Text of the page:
Nonlinear mechanics of fragmented beams

Itay Odessa, Igor Shufrin

Research output: Contribution to journalArticlepeer-review

2 Scopus citations


This paper presents an analytical model for the nonlinear analysis of fragmented beams — beams which are assembled from separate fragments (blocks) without any binding material or connector. The structural integrity in these structures is provided by the shapes of the fragments and the axial compression applied at the boundaries. However, this compression also introduces a destabilizing mechanism in the form of P-Delta effect, which may lead to a loss of the global stability. In addition, the absence of binding allows the fragments to move and rotate independently, which causes detachments between them. In this paper, this coupled nonlinear behavior is thoroughly studied by applying geometrically nonlinear kinematic relations at the fragments and nonlinear traction laws at the interfaces between them. In order to capture the localization of stresses in the partially separated fragments, the high-order beam theory is implemented. The obtained nonlinear governing equations are solved numerically and the results are compared with ones obtained by finite element simulations. It is demonstrated that the progressive detachment between the fragments yields a localization of stresses at the contact areas. These detachments and stress localizations impair the bending stiffness of the beam, and together with the axial compression, present a destructive coupled mechanism. This mechanism controls the strength and stability of the fragmented beam. Finally, a parametric study on the effects of the axial compression and boundary conditions on the strength and energy absorption capacity of the beams is presented.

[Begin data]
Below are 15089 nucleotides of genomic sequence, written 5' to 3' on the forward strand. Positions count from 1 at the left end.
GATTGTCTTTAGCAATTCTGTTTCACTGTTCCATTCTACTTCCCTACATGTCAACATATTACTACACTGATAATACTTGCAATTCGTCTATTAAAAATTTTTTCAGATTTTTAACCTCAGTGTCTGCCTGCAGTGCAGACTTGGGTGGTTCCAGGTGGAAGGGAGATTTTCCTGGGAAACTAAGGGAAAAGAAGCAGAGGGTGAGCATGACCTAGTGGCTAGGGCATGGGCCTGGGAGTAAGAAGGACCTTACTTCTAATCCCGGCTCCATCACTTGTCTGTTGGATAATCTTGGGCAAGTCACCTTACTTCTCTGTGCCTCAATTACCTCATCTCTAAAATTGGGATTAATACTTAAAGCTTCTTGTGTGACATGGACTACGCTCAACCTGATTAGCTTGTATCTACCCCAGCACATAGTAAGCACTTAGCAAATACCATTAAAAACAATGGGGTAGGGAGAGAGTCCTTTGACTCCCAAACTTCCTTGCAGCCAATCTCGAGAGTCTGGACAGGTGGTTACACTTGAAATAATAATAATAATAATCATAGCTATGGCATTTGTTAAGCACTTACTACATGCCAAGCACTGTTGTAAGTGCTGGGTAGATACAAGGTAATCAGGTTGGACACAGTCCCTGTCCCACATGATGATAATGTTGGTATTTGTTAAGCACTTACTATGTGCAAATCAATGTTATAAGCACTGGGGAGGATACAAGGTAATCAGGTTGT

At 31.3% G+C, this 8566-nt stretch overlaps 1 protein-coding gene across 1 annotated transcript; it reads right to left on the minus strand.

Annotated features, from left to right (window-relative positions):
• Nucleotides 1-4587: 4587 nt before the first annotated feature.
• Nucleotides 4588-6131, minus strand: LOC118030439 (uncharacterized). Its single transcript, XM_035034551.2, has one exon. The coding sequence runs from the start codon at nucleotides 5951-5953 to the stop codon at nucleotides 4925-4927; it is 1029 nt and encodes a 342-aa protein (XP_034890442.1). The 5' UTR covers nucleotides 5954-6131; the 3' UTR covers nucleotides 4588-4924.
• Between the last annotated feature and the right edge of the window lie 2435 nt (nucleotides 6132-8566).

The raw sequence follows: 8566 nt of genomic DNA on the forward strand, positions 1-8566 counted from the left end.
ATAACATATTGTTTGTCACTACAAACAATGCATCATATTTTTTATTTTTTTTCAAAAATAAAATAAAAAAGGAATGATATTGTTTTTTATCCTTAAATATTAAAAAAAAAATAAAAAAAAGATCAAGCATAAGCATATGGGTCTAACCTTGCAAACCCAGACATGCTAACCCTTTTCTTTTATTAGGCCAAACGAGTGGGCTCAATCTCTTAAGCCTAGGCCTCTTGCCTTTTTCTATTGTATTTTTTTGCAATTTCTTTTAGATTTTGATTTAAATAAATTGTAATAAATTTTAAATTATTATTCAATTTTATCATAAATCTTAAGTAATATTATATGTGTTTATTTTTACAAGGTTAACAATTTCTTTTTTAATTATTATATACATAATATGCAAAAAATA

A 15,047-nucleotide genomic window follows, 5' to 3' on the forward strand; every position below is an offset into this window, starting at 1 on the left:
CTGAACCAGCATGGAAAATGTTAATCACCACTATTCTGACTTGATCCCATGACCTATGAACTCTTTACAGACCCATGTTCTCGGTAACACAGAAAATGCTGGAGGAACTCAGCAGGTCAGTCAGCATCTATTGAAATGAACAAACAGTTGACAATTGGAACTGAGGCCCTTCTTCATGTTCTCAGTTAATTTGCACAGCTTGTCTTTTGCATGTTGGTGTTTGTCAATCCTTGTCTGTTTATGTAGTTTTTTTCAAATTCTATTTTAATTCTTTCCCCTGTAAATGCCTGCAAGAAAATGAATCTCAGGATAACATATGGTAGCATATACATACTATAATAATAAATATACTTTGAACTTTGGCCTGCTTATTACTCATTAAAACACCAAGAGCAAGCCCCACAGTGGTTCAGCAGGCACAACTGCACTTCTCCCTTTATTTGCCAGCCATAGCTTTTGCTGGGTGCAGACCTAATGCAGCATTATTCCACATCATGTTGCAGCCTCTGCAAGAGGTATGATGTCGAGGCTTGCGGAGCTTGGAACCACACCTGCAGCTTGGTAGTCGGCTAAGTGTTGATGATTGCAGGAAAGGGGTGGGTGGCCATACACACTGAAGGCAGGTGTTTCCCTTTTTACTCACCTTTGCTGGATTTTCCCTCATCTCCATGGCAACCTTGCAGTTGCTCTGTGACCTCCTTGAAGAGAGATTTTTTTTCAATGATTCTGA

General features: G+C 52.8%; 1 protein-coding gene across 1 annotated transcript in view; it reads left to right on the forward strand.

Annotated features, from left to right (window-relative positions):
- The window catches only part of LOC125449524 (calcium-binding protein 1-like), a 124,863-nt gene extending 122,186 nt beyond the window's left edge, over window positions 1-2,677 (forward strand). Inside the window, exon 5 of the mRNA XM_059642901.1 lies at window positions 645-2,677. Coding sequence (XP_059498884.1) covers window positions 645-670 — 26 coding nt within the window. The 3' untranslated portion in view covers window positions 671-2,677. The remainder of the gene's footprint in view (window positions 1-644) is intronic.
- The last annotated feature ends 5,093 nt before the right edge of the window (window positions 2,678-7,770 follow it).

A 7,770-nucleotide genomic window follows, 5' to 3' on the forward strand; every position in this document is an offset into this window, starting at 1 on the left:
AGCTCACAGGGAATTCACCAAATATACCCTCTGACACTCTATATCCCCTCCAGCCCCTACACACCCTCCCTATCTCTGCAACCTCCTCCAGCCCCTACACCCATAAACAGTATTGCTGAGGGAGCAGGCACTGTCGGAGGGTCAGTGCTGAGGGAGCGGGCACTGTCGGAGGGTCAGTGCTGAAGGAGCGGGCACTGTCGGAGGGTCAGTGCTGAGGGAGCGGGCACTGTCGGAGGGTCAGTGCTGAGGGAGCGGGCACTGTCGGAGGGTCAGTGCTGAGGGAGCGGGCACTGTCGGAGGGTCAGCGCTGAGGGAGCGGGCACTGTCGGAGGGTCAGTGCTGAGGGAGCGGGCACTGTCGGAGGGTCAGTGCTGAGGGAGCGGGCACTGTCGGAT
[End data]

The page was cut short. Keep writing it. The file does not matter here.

Original languageEnglish
Article number104488
JournalEuropean Journal of Mechanics, A/Solids
StatePublished - 1 May 2022


  • Buckling
  • Detachments
  • Fragmented beams
  • High-order beam theory
  • Nonlinear coupling

ASJC Scopus subject areas

  • General Materials Science
  • Mechanics of Materials
  • Mechanical Engineering
  • General Physics and Astronomy


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